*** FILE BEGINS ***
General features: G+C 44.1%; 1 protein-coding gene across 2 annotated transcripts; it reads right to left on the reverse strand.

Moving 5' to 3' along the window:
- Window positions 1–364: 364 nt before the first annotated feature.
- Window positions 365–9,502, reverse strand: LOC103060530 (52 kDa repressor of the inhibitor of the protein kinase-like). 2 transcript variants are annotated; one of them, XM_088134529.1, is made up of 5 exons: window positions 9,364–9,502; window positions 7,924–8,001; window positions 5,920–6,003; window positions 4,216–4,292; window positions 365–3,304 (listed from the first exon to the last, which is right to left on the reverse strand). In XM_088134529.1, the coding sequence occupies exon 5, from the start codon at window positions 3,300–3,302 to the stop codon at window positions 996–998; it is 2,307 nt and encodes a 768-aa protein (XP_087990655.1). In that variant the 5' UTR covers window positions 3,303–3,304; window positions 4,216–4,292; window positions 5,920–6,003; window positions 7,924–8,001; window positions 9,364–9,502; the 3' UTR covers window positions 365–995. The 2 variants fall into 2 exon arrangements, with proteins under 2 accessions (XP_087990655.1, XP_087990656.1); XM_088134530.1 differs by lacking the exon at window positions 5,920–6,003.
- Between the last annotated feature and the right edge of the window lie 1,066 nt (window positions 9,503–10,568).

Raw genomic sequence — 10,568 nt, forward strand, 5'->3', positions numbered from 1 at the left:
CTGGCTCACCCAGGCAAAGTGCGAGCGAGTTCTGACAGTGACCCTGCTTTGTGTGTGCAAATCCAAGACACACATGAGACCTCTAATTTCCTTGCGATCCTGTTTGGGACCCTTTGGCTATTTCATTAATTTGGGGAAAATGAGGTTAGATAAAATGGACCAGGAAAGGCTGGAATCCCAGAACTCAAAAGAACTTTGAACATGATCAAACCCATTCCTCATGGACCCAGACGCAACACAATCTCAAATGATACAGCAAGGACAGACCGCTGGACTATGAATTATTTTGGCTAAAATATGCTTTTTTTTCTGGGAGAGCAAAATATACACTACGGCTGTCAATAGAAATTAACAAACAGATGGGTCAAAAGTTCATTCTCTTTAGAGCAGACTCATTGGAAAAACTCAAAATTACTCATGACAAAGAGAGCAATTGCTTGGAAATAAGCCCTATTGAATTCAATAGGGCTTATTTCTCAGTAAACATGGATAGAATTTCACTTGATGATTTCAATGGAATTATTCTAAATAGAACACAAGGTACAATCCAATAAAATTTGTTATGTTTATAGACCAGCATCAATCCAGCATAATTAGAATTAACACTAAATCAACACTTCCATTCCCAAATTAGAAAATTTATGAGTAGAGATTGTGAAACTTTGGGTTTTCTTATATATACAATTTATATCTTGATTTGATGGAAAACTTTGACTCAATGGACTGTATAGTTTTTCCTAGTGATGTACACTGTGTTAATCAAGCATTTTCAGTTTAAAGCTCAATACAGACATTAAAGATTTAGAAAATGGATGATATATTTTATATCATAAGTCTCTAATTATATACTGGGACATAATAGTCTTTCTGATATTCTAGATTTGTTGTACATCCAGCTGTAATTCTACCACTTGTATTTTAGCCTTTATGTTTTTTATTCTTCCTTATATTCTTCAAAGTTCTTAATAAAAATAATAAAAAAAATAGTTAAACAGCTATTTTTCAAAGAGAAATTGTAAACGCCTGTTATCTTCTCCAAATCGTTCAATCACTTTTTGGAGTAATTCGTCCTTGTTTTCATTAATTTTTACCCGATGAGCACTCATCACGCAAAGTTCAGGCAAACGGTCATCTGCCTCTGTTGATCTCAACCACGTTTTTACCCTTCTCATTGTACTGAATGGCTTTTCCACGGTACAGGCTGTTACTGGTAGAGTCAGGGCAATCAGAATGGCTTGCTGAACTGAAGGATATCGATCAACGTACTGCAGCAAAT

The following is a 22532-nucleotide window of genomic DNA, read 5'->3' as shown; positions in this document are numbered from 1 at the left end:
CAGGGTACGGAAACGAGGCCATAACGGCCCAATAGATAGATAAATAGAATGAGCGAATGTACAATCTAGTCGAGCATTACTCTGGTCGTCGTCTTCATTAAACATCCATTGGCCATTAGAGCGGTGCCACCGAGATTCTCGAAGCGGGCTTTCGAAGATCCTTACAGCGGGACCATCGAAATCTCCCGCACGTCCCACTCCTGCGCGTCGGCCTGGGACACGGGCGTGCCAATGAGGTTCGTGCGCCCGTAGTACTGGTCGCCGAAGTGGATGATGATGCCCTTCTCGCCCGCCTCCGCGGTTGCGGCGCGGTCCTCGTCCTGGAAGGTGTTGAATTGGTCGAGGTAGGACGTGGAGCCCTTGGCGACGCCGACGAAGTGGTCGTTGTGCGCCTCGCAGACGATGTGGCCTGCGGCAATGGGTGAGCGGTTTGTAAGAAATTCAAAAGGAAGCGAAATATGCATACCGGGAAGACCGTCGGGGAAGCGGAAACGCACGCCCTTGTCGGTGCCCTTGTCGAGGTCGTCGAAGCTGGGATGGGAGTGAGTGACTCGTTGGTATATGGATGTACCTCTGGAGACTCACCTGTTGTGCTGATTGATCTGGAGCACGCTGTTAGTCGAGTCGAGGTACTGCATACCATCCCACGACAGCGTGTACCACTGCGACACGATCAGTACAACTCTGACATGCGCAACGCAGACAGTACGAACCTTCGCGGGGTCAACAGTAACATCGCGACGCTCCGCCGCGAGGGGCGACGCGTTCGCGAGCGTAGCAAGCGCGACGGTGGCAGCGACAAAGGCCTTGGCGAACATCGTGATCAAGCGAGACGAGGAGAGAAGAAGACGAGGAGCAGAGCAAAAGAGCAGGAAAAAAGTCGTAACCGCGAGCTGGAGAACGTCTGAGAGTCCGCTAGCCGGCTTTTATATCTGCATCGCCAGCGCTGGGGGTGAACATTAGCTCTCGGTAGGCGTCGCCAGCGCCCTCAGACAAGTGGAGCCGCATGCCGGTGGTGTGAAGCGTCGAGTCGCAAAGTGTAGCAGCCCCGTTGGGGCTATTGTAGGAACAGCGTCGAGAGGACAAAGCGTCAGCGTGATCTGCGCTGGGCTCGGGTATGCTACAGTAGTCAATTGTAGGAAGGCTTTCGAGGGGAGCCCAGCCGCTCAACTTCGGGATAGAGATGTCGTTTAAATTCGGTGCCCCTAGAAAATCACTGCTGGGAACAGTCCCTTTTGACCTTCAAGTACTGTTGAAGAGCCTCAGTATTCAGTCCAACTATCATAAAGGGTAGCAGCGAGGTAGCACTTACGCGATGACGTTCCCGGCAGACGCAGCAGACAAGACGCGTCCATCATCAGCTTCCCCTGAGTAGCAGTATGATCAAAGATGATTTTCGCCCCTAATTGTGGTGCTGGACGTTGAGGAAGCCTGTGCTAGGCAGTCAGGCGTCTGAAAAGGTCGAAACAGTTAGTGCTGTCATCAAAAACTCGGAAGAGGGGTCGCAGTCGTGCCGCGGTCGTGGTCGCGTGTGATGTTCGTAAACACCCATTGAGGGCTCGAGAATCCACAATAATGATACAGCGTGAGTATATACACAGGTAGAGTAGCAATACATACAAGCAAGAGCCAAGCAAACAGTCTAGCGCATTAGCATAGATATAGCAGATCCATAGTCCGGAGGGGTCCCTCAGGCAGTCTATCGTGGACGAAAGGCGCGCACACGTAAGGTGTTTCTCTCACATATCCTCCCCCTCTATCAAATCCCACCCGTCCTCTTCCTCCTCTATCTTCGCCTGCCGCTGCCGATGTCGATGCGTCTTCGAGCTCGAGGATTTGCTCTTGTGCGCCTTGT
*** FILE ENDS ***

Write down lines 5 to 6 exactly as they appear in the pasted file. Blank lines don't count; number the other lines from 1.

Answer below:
- Between the last annotated feature and the right edge of the window lie 1,066 nt (window positions 9,503–10,568).

Raw genomic sequence — 10,568 nt, forward strand, 5'->3', positions numbered from 1 at the left: